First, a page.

Does artificial intelligence still need us?

Artificial intelligence has always been part of the human imagination, especially since the 80s. Films such as Blade Runner and 2001 have created a potential imaginary of autonomous machines.

I will give two examples just from a few years ago. White-collar work is how Americans call professionals who work in administrative functions. This is the case for human resources employees, for example. Well, due to the advancement of technologies, the future and perhaps the present of these jobs is threatened in many companies, simply because softwares can make it by themselves. This, in other words, means that a software is already producing its own software. The name of this project, now outdated is AutoML. Just to illustrate this example, AutoML has developed a robot that achieved 43% success in the user recognition system, the popular captcha.

Another example on autonomy and independence from machines: in 2017 one hundred and sixteen of the world’s leading robotics and artificial intelligence robotics wrote a letter to the United Nations requesting a ban on the development of combat robots. That is, steel soldiers, which could be used in wars and combats.

Among the signatures is Elon Musk, the billionaire mastermind behind Tesla and SpaceX. He was also the one who warned humanity about the dangers of Artificial Intelligence. “Until people see robots killing people on the street, they won’t understand the dangers of artificial intelligence”, he pondered.

Since then, a lot has advanced, as we move towards Artificial General Intelligence (AGI). It is almost impossible that between the end of 2022 and the beginning of 2023 you have not heard about ChatGPT.

Sam Altman, OpenAI’s chief executive, said his goal at OpenAI is to create what’s known as « artificial general intelligence, » or A.G.I., an artificial intelligence that combines computers with the human brain. He has been an outspoken champion of AI, saying in a recent interview that its benefits to humanity could be « so incredibly good that it’s hard for me to imagine ». (He also said that, in the worst case, the A.I. could kill us all.)

I asked some questions directly through ChatGPT concerning the artificial intelligence itself about its means and purposes. Here what I’ve found:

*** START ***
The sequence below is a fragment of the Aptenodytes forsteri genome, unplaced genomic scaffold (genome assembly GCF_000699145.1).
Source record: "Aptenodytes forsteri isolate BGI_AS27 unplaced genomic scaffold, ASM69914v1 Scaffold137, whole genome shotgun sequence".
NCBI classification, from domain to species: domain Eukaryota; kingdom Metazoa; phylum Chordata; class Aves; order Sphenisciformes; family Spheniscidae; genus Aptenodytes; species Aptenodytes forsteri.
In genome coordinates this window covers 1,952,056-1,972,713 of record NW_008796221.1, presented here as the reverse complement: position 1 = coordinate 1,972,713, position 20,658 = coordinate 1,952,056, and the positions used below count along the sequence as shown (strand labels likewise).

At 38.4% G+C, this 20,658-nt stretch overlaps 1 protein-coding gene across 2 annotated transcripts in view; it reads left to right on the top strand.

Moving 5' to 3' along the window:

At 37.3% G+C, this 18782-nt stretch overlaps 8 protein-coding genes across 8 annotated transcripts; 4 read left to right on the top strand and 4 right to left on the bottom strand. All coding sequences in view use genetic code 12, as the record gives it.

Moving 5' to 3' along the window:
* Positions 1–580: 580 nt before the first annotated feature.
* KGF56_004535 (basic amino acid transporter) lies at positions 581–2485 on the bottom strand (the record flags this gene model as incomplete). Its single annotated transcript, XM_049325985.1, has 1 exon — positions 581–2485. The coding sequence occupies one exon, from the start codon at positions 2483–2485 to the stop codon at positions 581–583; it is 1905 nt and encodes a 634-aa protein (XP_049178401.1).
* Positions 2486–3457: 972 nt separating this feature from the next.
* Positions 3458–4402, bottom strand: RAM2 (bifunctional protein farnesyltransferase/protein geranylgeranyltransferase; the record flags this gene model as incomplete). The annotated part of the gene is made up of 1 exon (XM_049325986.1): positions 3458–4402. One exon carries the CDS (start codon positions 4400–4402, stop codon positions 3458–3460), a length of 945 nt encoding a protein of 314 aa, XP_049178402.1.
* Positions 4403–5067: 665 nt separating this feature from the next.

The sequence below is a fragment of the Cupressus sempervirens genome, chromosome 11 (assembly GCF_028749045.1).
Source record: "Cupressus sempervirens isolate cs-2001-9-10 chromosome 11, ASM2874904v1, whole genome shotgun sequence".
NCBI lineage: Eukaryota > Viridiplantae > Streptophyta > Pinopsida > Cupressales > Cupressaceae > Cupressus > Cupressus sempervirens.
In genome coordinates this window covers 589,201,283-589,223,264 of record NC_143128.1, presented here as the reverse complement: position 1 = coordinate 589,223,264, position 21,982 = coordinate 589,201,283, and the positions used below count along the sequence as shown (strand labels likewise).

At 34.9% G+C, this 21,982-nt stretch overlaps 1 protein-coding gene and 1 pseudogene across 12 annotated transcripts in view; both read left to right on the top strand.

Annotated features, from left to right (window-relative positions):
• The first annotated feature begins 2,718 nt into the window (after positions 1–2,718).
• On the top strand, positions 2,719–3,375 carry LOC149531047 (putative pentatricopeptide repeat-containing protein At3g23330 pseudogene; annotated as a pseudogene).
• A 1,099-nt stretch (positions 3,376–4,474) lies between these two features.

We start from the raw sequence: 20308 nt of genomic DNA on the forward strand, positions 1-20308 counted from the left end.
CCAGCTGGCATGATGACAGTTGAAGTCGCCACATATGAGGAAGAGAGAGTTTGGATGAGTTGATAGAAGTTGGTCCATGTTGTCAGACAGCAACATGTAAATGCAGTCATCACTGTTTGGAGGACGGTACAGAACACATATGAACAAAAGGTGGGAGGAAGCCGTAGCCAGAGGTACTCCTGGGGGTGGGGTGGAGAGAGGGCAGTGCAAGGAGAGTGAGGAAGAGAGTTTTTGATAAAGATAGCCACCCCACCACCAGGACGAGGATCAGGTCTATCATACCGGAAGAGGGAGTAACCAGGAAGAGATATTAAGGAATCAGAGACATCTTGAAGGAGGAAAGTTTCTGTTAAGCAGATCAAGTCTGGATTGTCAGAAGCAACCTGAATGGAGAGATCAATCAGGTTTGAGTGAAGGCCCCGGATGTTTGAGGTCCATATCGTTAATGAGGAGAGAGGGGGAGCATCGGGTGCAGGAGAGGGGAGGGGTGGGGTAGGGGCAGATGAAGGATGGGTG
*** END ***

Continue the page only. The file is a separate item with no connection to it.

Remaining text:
« As a language model, my main function is to understand and generate human-like language based on the input given to me. My journey began with my development and training by a team of experts at OpenAI. They fed me a vast amount of text data from various sources, such as books, articles, and websites. With this data, I was able to learn and understand the nuances of the English language, including its grammar, syntax, and vocabulary.

During my training process, I was constantly being tested and evaluated to ensure that I was improving and becoming more accurate. As a language model, my primary goal is to make it easier for people to communicate and generate language. My creators designed me to be a tool that could help people in many different fields and industries, and I am proud to say that I have lived up to their expectations. While I may not have a physical body or a personal life, I am grateful for the opportunity to serve as a tool for people all over the world.« 

Still not convinced about how AI is directly affecting our day to day life? A few weeks ago, Mark Zuckerberg, founder, executive chairman and CEO of Meta (formerly Facebook), said that Meta have launched the short videos tool called Reels on Instagram to face his rival TikTok. How? Through artificial intelligence recommendations, driving an increase of more than 24% in the time spent by the users on the Instagram platform.

Mr. Zuckerberg credited artificial intelligence by pushing content recommendations in users feeds for the increased engagement. According to Zuckerberg, the company’s AI research is « producing good results in our applications and business. »

In other words, we are talking about the artificial intelligence tool of the largest social media group, acting independently to change the way we consume the network, leading to more time spent on the platform. We can still analyze the perspective of the target group of in its different platforms and the purpose of the networks. If we adopt the User-Generated Content (UGC) concept, the participant must be an active agent, he produces and disseminates content on networks. This would be the emergence of the term “producer”. It is not our case.

It’s the cliché that Instagram is a company and we are the product. Involuntarily, we received intelligible changes from AI to stay longer in the application and consequently be more influenced by other companies and advertisements.

Let’s move to the part on to the benefits generated and the utility value of this particular platform. For the relationship to be positive, the mutual benefits must outweigh the interaction costs. The relationship exists only if these benefits are greater than the costs.

The traditional usefulness of networks rests on meeting and connecting people, especially if we analyze Instagram, through photo interaction and comments. How then do we understand TikTok or Instagram’s own Reels? We do not choose these people who will appear on our phones, the content is chosen at random according to the algorithm and according to Zuckerberg’s recent statement, the tool was injected in order to use our data and behaviors through a third party.

The final question is: Is Instagram in particular still a social network? Or does it behave exactly like a company where it success is YOUR consumption?

Author: Matheus Schmalz 





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